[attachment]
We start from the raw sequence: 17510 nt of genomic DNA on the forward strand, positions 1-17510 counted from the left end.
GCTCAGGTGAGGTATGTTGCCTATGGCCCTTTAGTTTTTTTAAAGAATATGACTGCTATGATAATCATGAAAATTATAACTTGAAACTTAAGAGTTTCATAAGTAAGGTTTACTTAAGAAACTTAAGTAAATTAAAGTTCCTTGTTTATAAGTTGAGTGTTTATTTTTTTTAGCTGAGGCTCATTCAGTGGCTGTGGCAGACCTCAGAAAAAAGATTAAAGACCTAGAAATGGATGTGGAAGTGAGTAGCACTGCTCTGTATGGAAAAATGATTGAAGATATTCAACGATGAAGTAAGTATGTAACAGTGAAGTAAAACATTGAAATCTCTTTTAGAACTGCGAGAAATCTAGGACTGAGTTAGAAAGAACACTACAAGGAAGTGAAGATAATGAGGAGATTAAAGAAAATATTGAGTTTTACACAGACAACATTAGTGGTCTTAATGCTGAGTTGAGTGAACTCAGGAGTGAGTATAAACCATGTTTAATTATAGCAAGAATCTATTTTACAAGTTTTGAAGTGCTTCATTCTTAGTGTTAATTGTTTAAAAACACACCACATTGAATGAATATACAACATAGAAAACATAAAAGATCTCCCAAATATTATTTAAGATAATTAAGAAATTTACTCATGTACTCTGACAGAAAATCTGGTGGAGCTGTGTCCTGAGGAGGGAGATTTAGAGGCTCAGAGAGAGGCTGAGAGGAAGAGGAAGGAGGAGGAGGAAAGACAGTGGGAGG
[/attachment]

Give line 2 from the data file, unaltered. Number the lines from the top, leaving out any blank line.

GCTCAGGTGAGGTATGTTGCCTATGGCCCTTTAGTTTTTTTAAAGAATATGACTGCTATGATAATCATGAAAATTATAACTTGAAACTTAAGAGTTTCATAAGTAAGGTTTACTTAAGAAACTTAAGTAAATTAAAGTTCCTTGTTTATAAGTTGAGTGTTTATTTTTTTTAGCTGAGGCTCATTCAGTGGCTGTGGCAGACCTCAGAAAAAAGATTAAAGACCTAGAAATGGATGTGGAAGTGAGTAGCACTGCTCTGTATGGAAAAATGATTGAAGATATTCAACGATGAAGTAAGTATGTAACAGTGAAGTAAAACATTGAAATCTCTTTTAGAACTGCGAGAAATCTAGGACTGAGTTAGAAAGAACACTACAAGGAAGTGAAGATAATGAGGAGATTAAAGAAAATATTGAGTTTTACACAGACAACATTAGTGGTCTTAATGCTGAGTTGAGTGAACTCAGGAGTGAGTATAAACCATGTTTAATTATAGCAAGAATCTATTTTACAAGTTTTGAAGTGCTTCATTCTTAGTGTTAATTGTTTAAAAACACACCACATTGAATGAATATACAACATAGAAAACATAAAAGATCTCCCAAATATTATTTAAGATAATTAAGAAATTTACTCATGTACTCTGACAGAAAATCTGGTGGAGCTGTGTCCTGAGGAGGGAGATTTAGAGGCTCAGAGAGAGGCTGAGAGGAAGAGGAAGGAGGAGGAGGAAAGACAGTGGGAGG